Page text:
These IDC connectors create four points of contact with the conductor. A failure would require all four to fail. While I can't put a number on it, I think this is decidedly a low probability event. Of course, proper tooling and installation procedures are critically important.

In this case the connection from in to out is solid wire from connector to connector. A failure of a pin, crimp or conductor would have to happen for downstream devices not to have a connection to PE. Insulation displacement connectors are used inside the device to tap-off of the loop conductors. There are many excellent choices for IDC connectors that can carry the required current. Here's one of them:

IDC tap connector

The question is about what UL wants. In other words, this isn't about what is "best", which can be very subjective, even for something like this.

Yes, I know the first device will see the cumulative current draw from all series-connected devices. They only draw about half an amp, so it is easy to choose connectors and wiring to support half a dozen or more of these in series.

Thanks!

EDIT: Added super-simple DFMEA analysis for each case.

Clearly there isn't a single winning option. To repeat myself, this isn't about what is best. I am trying to understand how UL look at a problem like this. If you optimize for the local device you make failure modes worse for downstream devices. Optimize for downstream devices and you won't be using the most optimal topology for the local device.

The only path that improves both is to eliminate daisy-chaining and shift the burden to the external electrical installation. In other words, a power strip of some sort or some kind of a multi-outlet installation done by an electrician.

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  • \$\begingroup\$ The connector in option 3 needs exactly the correct types of wires (insulator and core) to be connected reliably. On top of that especially if the wires are run to different directions there might be stress to the connections that can even end up in cutting one of the wires. \$\endgroup\$
    – Ralph
    Feb 27, 2022 at 19:06

1 Answer 1

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The last option is dangerous and that is not only a personal opinion, but will also not pass regulatory testing. A failure to install one of the connectors perfectly might end up having a loose PE-wire making contact to a live part, thus connecting the chassis of rest of the devices to dangerous voltages.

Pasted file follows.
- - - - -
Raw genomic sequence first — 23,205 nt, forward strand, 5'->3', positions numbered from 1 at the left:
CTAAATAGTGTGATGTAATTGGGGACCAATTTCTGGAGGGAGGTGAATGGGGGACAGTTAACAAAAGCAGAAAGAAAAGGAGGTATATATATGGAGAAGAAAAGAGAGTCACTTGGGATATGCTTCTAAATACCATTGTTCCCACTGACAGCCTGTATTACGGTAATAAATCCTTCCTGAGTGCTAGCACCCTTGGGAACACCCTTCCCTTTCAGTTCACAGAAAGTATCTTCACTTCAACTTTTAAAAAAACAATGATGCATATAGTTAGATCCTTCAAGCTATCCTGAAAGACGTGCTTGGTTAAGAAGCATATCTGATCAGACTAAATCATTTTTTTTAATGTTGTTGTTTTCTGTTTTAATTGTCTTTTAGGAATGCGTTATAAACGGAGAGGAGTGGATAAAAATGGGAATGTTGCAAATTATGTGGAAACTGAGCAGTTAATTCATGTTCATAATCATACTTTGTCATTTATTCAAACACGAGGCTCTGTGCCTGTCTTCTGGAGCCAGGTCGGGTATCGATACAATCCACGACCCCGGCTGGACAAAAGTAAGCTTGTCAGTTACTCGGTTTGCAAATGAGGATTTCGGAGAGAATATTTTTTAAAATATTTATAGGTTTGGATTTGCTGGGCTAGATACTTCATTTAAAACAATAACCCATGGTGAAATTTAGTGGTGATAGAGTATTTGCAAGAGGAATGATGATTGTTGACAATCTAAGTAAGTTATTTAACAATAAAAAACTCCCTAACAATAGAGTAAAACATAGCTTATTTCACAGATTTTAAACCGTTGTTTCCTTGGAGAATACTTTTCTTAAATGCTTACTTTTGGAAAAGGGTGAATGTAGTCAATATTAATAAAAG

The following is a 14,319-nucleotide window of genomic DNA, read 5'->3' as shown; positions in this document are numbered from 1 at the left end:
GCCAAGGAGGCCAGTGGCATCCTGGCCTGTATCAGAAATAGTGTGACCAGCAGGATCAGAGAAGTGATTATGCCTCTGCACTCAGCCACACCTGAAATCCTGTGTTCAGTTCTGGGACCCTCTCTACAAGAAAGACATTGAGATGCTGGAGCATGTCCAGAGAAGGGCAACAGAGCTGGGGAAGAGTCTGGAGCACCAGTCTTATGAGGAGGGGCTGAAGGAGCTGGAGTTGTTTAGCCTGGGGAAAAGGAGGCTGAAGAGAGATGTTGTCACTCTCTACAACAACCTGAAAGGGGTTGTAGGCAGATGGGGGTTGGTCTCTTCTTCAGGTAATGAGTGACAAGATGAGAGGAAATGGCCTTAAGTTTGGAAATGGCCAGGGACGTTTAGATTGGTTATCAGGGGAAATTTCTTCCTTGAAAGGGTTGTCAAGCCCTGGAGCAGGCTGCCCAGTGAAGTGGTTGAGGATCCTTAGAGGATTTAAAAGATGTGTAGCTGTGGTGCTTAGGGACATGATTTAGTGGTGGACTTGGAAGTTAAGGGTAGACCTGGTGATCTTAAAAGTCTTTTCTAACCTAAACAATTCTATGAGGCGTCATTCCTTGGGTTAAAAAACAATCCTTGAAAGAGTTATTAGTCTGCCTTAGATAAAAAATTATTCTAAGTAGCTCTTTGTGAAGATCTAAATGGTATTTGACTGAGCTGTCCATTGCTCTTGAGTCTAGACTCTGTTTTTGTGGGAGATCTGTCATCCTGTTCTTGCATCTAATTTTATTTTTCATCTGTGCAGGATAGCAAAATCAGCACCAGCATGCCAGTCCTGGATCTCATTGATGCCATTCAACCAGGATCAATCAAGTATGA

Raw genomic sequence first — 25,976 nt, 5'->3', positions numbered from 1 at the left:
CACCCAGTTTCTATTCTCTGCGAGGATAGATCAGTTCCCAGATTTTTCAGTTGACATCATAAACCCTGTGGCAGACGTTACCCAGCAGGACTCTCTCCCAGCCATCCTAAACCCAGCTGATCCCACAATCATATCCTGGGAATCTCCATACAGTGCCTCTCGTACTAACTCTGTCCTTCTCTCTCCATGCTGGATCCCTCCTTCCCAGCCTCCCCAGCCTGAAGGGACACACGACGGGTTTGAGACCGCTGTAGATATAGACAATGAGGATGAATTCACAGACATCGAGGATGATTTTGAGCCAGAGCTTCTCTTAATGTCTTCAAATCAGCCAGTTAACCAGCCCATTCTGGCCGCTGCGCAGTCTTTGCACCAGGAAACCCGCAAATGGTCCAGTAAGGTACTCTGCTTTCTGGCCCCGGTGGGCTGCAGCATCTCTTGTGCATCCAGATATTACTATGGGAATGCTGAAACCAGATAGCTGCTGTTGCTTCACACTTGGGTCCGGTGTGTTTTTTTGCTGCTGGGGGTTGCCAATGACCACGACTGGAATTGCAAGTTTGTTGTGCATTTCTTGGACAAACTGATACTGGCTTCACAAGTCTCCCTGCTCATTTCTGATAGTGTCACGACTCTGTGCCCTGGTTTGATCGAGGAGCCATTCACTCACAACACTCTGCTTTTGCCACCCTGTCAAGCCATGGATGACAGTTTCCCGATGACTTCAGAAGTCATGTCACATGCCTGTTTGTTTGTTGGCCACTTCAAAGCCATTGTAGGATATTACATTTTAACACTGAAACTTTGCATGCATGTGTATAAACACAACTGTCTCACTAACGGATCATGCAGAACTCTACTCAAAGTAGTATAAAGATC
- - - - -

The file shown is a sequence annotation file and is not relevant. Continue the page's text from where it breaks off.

You should place a single PE-contact point within your device. Meaning a solid metallic part that has either screws to place lugs under or traditional screw connections for wires. You can put the connections under one screw or place a bus bar. You'll find suitable bus bars from component suppliers. The bus bar also needs to be a conductive enough material (plated to not oxidize if copper etc), but it can be a custom component.

The bus bar needs to be marked with a ground point symbol.

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  • \$\begingroup\$ What you describe is the second option I pictured in my post. The three lugs are connected to a single stud that is press-fit into the aluminum enclosure. Single ground point with three ground wires, one from power-in, one from power-out and the third to the power supply. The power supply itself has a grounded non-anodized aluminum case which will be in contact with the product's enclosure. However, I think it would be dangerous to rely on this, or even count on it, as a legitimate power-in ground-to-chassis connection. I'm interested in understanding how UL look at this. \$\endgroup\$
    – martin's
    Feb 27, 2022 at 18:45
  • \$\begingroup\$ You are correct. I failed to mention that your examples 1 and 2 are both ok. Chassis can also be connected via a wire to the bus bar, as sometimes it's not possible to have the bus bar fixed to the chassis. Only option 3 is out of question for regulatory approval. \$\endgroup\$
    – Ralph
    Feb 27, 2022 at 19:02
  • \$\begingroup\$ I just added super-simple DFMEA for each case. Every one of these topologies is a compromise. One way I am thinking about this (which might not represent how UL views this problem) is that the failure of the local device is preferred to having ten downstream devices lose ground. If that's the criteria, then option #3 seems the clear winner. It reduces the ground failure modes for downstream devices to three from a maximum of seven. \$\endgroup\$
    – martin's
    Feb 27, 2022 at 20:42